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Automatic TRANSCRIPT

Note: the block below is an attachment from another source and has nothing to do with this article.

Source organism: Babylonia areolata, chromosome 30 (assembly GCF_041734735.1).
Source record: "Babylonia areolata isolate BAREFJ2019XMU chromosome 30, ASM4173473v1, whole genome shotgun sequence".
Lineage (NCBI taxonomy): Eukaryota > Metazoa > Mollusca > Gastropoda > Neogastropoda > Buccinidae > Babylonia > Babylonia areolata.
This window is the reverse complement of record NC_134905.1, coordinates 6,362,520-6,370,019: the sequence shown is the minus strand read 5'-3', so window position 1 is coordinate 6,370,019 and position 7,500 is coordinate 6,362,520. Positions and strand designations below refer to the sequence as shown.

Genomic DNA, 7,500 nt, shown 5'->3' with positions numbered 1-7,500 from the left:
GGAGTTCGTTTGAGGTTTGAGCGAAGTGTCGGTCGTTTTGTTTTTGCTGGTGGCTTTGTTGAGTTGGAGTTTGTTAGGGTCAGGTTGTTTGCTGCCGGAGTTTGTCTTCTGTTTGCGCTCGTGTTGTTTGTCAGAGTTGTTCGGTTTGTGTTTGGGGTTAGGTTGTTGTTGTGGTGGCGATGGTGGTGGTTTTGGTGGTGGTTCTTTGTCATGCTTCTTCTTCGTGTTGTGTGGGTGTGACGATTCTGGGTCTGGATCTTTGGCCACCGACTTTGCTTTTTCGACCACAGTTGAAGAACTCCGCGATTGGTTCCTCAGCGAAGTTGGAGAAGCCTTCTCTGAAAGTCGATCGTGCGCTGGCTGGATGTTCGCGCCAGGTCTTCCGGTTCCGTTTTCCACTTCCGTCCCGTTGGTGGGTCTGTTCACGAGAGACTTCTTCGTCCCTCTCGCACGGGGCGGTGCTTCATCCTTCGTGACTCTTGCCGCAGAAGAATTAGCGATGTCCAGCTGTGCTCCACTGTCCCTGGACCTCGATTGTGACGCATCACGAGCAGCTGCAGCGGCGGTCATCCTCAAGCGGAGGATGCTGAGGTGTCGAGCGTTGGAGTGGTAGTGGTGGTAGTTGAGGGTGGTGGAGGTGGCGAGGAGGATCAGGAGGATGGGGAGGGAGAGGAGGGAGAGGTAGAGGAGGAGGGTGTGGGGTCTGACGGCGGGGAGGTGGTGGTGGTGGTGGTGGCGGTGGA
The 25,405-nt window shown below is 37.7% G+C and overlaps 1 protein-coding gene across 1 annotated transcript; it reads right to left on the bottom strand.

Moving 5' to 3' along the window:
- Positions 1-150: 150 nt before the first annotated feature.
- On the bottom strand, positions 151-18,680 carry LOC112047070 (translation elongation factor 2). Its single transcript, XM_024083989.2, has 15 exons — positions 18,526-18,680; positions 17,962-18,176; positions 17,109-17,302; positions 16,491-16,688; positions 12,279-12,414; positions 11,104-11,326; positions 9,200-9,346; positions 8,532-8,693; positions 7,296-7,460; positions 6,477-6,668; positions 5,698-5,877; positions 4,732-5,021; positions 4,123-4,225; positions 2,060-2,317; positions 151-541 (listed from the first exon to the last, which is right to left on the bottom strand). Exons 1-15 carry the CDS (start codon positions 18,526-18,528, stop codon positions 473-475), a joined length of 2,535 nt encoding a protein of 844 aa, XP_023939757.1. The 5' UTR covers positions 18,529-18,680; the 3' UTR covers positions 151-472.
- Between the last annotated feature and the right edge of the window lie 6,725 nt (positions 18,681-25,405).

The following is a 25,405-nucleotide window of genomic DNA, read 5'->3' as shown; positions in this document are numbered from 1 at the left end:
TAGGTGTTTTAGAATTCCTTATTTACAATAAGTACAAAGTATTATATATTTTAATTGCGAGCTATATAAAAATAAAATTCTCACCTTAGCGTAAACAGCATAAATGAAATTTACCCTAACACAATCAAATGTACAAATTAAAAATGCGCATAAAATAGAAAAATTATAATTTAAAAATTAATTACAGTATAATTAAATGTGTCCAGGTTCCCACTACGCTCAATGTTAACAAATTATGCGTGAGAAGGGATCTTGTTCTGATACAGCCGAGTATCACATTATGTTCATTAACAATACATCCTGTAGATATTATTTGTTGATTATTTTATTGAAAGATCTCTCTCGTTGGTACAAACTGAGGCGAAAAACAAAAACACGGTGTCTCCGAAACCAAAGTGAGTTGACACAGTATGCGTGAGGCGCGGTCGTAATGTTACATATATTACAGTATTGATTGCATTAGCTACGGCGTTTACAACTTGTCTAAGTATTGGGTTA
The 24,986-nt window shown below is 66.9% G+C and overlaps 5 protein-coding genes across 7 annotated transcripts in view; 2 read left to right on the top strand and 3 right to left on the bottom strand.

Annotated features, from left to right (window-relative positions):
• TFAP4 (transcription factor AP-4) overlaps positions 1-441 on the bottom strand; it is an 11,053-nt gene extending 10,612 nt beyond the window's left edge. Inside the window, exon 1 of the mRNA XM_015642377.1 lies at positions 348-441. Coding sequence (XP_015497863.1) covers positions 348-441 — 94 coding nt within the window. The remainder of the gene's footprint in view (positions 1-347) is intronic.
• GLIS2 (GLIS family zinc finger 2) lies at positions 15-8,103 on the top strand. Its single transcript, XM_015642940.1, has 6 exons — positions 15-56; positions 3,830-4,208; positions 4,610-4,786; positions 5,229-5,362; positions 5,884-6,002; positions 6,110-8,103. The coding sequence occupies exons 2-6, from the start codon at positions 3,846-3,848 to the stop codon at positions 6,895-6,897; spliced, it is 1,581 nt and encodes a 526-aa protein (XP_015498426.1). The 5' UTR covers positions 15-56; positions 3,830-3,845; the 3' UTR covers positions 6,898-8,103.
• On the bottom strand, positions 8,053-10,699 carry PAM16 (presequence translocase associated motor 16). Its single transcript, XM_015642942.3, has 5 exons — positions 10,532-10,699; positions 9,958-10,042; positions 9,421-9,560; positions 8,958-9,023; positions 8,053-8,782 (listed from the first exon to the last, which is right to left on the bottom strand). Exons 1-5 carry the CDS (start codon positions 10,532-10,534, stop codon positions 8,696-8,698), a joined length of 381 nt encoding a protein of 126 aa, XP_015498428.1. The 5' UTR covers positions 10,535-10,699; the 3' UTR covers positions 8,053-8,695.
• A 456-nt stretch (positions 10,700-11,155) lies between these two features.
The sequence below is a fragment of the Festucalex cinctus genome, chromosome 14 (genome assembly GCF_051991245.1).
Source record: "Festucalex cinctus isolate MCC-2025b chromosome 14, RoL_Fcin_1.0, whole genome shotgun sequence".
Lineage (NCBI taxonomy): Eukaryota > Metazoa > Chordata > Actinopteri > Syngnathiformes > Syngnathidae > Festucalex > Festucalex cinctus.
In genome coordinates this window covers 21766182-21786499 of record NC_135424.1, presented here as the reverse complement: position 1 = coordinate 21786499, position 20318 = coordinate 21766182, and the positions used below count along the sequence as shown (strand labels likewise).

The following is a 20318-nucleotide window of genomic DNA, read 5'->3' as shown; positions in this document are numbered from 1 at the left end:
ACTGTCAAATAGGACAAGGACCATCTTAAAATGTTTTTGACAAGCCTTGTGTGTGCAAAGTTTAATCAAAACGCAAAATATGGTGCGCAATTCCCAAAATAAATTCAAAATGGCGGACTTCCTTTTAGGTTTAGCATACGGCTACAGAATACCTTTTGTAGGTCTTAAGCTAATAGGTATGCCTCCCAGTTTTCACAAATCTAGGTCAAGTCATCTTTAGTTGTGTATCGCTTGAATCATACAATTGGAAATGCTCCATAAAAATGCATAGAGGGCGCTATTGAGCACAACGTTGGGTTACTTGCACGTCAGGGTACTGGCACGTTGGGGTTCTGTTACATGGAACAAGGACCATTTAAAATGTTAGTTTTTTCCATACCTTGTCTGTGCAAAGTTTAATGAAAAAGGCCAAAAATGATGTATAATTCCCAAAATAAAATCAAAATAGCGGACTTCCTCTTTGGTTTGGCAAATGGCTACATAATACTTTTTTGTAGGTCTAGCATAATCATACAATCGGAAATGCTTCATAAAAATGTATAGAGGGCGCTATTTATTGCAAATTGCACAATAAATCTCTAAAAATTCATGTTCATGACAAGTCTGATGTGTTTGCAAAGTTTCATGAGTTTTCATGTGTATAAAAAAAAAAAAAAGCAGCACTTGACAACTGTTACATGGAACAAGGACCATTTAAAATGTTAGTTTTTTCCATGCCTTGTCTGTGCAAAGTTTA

California produces ninety percent of all the wine made in America but historic wildfires devastating droughts and other extreme weather have many in the business struggling alling with how to adapt to a changing climate as. NPR's Eric Westervelt reports a growing number of vineyard owners in the country's best known wine region. A calling for less talk and some more action on the beautiful heat lamp terraces and elegant tasting rooms of Napa Sonoma. The cabin as these days are often paired with talk of extreme weather and warming earth. It's a romantic and mealey's believes that the wine industry is something that has long term at Annapolis Lark. Mead vineyards head winemaker. Dan Petrosky shows me around the test plots lots. He's preparing three and a half acres of experimental grape varieties from the southern hemisphere and the southern Mediterranean. This research vineyard is focusing on the grape varieties. Heidi's that we believe will be important to Napa Valley or even to the future of California wine as we're thinking about how the climate is changing here. Over the course of the next couple of decades the idea is to find out which groups do better in drought conditions or in an era of colder cold snaps and warmer heatwaves Lark made was founded in eighteen eighteen. Ninety five and Petrosky is not looking to replace its famed Cabernet. But he'll test for resilience and flavor tryouts. You might call it for which grapes will become supporting according actors in the finished wines of near future warmer Napa the test plots he says or part of a broader long term strategy to try to mitigate climate change how we think about irrigation or non-irritating. How we think about keeping the temperature down not only the fruit zone but on the canopies with installing misting systems and shade cloth? So we're we're GONNA be using this as an opportunity to test not only new technologies but also the test the finished product in the absence of federal leadership on climate change a growing number wineries in Napa and Sonoma lark meter trying to reduce their carbon footprints organic farming solar panels composting instead of burning discarded vines and and most wineries in this region are now certified sustainable in the management of their energy water and soil. But I'm not sure that's enough we're dealing with which with a larger global issue of planet civility to curb carbon in neighboring? sonoma's sisters Katie and Julia Jackson Jackson aren't sure it's enough either and we need to stop talking about the problem. We need to actually start implementing and scaling the solutions. Now Julia and Katya part owners was one of the world's biggest wine producers Jackson family wines. They help run. Forty two wineries around the world from California to South Africa. Jackson recently teamed up with with another global wind giant Spain's Torres family wines to create international wineries for climate action sitting at a picnic table overlooking the vines at their La Crema. Emma winery Haiti Jackson says the new groups goal is nothing short of radically decarbonising. The world's wine industry that's an organization that's asking members to to reduce their carbon footprints fifty percent by twenty thirty and by eighty percent by twenty forty five we need concrete significant action immediately and also also for the mid- and long-term to join wineries pledged to meet those ambitious goals and show they currently get at least twenty percent of their energy from onsite. Renewables is like solar and wind and they have to agree to conduct a thorough carbon emissions inventory audited by a third party every year looking at all aspects of production. In through delivery Jackson wine has been measuring its carbon footprint for eleven years. One of several changes they made after an energy audit. They switched to lighter glass bottles cutting their emissions footprint three percent and saving on shipping and production costs are cute so far the new global wind climate group only has six six members change. Come slow in wineland tradition. Not Transformation is often the ethos. It's an industry driven by personality and passion individuals individuals who are fierce competitors sometimes averse to working together. Katie Jackson says that mindset has to evolve. We believe that our intelligence together is quainton be more powerful and more impactful than anyone. Winery trying to figure this out and go alone. There's another challenge. Many small wineries can't afford to invest in climate resilience such as an annual emissions inventory. They're struggling to get the harvest in survive. And maybe spending any extra cash on new generators to adapt to the new normal mull of rolling power blackouts due to the heightened risk of catastrophic wildfires driven in part by climate change. Eric Westervelt N._p._R.. News in California's Napa Valley.